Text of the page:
• Greenville, TX, December: A 6-month-old boy died after being left in a car for more than 2 hours by his mother. She was charged with murder. The temperature rose to an unseasonably warm 81 degrees on that day.

    Adults also susceptible to hyperthermia in vehicles. On July 12, 2001, a man died of heat stroke after falling asleep in his car with the windows rolled up in the parking lot of a supermarket in Hinds County, MS.

  • Spring Weather

    Remember that Spring is about change. It can also mean surprises - be sure you are ready...

    Spring hazards include:

    Read Spring Weather Risks to Watch and Prepare For

    Flood-Safety-Graphic-1

  • BACK CARE AND SAFE LIFTING

    Your back is the essential of your human frame - we've talked about The Spine5 Key Considerations for the Safe Lifting, and Ways to improve your Ergonomic Health - now let's look at Lifting.

    One very important reason to follow safe lifting practices is to protect your back. Unsafe lifting can either be an immediate harm or cause problems over a period of time.  Either way, lifting can result in serious back problems.  The spine is made up of many small bones called vertebrae.  In between each vertebra is a disc that acts like a cushion between the bones. When you are young, there is plenty of fluid that lubricates each disc.  The older you get, the more stiff and rigid the discs become.  You don’t necessarily notice any change in your discs as you grow older because there are no nerves within the discs.  As your discs become weakened from pressure, they can rupture.  When this happens, the jell-like substance inside of the disc squeezes out.  It puts pressure on the nerve in the spinal column creating pain.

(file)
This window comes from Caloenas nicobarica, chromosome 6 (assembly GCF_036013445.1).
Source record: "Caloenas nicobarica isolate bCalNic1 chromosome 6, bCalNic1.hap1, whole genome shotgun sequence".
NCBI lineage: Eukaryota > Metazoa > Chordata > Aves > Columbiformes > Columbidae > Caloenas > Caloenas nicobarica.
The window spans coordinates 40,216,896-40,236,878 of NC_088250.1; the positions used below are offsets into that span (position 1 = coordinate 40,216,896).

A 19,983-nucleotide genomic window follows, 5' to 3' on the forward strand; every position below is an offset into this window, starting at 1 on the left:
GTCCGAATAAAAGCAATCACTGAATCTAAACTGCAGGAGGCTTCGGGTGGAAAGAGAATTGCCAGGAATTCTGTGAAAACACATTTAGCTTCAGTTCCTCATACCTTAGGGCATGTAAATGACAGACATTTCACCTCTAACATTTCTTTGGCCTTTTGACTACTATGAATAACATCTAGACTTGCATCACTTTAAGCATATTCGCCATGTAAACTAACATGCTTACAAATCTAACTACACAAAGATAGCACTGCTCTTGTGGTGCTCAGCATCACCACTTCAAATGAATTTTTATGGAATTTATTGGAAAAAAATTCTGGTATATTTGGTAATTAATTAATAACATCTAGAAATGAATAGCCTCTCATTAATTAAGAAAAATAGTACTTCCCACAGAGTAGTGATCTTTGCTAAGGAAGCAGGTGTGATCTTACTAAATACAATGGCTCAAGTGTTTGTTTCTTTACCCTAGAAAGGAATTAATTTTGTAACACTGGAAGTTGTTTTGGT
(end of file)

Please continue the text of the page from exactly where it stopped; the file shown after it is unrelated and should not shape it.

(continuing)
PRESSURES OF LIFTING INCORRECTLY

    When standing straight, the back supports 70-80% of body weight.  For example, a 200lb person’s spine supports 160lbs.  Bending at the waist, the weight the back supports increases by 6 times. (160lbs. X 6 = 960lbs.)

    Lifting a weight of 45 lbs. while bending, multiplies the weight the back must lift by 6. (45lbs. X 6 = 270lbs.)  Therefore, a 200lb. person incorrectly lifting a 45lb. object is forcing the spine to support 1,230lbs. (960lbs. + 270lbs. =1,230lbs.)

    UNDERSTANDING CYCLES OF PAIN

    Your back is very prone to muscle tension.  When you get a muscle spasm, you will know by the jabbing pain.  You also may feel a knot in the muscle.  This is the muscle contracting.  It is the body’s natural way of preventing more damage to your spine.  The spasm chokes off the oxygen and circulation.  Lactic acid and other waste products build up in the muscle.  The muscle gets more stiff and shortens.  This causes pressure on the spine.  The spine becomes “locked” and you can no longer move freely.

    HOW TO BREAK THE PAIN CYCLE

    It takes effort to relax muscles in this cycle.  The body tends to tense up even more from pain.  To break the pain cycle:

    • Find your comfort zone and hold your body in that position in whatever activity you do. Keep in mind good posture.  Stand and sit erect with your feet planted firmly on the ground.  Keep the hips tilted slightly forward with the abdomen and buttocks firm.
    • During the first 24 hours, ice and rest are the best ways to take care of a muscle spasm. Apply an ice bag for 10-15 minutes.  Repeat once or twice over the next 8-12 hours.  Heat can be used after the first 24 hours.  Never use a heating pad for more than 15-20 minutes at a time.
    • Medication may help relax painful muscles. Aspirin and Ibuprofen are the best over-the-counter, anti-inflammatory drugs.  Use prescription muscle relaxants or sedatives carefully.  They actually disrupts true relaxation and sleep.  Alcohol or illegal drugs only mask pain temporarily and prolong the pain cycle.